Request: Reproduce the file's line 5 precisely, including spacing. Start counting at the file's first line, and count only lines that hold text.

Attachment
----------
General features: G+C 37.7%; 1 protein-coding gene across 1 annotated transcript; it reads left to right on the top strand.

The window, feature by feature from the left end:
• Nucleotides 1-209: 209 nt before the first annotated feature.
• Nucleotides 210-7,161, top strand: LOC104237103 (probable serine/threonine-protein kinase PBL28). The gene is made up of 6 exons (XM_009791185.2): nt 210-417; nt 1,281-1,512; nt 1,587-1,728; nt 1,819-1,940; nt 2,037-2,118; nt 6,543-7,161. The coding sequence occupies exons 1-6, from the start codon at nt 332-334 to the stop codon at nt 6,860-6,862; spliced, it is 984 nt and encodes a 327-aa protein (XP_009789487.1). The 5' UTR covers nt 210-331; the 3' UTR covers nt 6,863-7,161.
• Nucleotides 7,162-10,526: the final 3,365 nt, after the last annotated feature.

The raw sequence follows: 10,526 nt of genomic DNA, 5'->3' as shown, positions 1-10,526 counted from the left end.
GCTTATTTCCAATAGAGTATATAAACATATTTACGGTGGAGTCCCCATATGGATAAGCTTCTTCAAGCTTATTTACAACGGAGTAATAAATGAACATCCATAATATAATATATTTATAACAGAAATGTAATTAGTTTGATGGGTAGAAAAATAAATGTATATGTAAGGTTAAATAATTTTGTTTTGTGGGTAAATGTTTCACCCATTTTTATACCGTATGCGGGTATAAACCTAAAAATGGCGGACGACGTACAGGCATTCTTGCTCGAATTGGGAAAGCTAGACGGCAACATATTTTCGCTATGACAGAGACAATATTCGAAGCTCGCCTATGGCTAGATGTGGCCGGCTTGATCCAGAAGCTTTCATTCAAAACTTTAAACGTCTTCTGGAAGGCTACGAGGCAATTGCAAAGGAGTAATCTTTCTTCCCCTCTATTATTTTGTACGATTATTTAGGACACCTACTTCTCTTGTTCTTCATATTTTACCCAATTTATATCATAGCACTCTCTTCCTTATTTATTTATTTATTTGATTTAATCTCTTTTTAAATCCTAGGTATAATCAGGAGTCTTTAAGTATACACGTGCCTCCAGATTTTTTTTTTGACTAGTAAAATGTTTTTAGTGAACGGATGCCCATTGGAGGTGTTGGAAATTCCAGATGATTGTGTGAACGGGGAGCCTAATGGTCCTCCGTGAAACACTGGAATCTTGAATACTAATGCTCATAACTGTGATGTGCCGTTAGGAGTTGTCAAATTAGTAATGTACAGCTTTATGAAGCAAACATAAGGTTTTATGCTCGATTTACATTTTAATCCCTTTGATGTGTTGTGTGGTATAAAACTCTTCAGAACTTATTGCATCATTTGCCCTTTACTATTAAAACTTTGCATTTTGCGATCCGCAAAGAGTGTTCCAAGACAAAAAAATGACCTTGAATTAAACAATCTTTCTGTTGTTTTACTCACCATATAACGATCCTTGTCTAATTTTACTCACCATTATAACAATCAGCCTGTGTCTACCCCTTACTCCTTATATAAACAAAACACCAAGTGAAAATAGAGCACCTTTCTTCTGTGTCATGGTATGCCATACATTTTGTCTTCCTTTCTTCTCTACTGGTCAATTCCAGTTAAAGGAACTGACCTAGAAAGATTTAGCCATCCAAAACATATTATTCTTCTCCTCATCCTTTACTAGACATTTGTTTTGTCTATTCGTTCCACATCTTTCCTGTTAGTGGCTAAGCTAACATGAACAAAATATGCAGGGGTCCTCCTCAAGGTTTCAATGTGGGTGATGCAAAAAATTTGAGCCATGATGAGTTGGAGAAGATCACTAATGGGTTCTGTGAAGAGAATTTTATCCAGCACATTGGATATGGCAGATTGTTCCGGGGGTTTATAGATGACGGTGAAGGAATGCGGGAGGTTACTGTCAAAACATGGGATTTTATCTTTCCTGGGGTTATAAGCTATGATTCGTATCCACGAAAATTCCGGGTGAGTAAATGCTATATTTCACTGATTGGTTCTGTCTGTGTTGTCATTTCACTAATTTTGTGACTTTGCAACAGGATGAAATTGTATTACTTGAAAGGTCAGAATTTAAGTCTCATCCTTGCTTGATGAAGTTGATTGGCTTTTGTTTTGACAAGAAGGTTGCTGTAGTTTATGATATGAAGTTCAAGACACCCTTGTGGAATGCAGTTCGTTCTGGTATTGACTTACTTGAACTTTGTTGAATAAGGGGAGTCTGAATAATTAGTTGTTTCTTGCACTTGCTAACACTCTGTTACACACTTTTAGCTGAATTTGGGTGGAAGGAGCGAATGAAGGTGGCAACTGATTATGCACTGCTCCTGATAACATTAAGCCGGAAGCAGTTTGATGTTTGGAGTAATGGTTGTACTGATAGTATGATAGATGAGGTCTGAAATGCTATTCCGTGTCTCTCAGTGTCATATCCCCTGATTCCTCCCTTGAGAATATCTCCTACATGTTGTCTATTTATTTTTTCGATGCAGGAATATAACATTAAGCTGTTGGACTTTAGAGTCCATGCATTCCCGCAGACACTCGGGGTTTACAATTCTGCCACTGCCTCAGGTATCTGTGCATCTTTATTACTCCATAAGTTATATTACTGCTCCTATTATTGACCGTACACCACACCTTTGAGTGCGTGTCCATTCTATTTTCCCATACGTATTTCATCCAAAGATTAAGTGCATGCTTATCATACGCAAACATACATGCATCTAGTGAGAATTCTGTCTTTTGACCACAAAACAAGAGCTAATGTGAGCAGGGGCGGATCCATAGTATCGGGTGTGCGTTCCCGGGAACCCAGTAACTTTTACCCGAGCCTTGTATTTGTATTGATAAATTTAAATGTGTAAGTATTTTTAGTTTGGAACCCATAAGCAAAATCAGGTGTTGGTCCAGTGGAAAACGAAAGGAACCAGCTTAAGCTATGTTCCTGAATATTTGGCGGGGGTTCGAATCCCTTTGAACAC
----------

• Nucleotides 7,162-10,526: the final 3,365 nt, after the last annotated feature.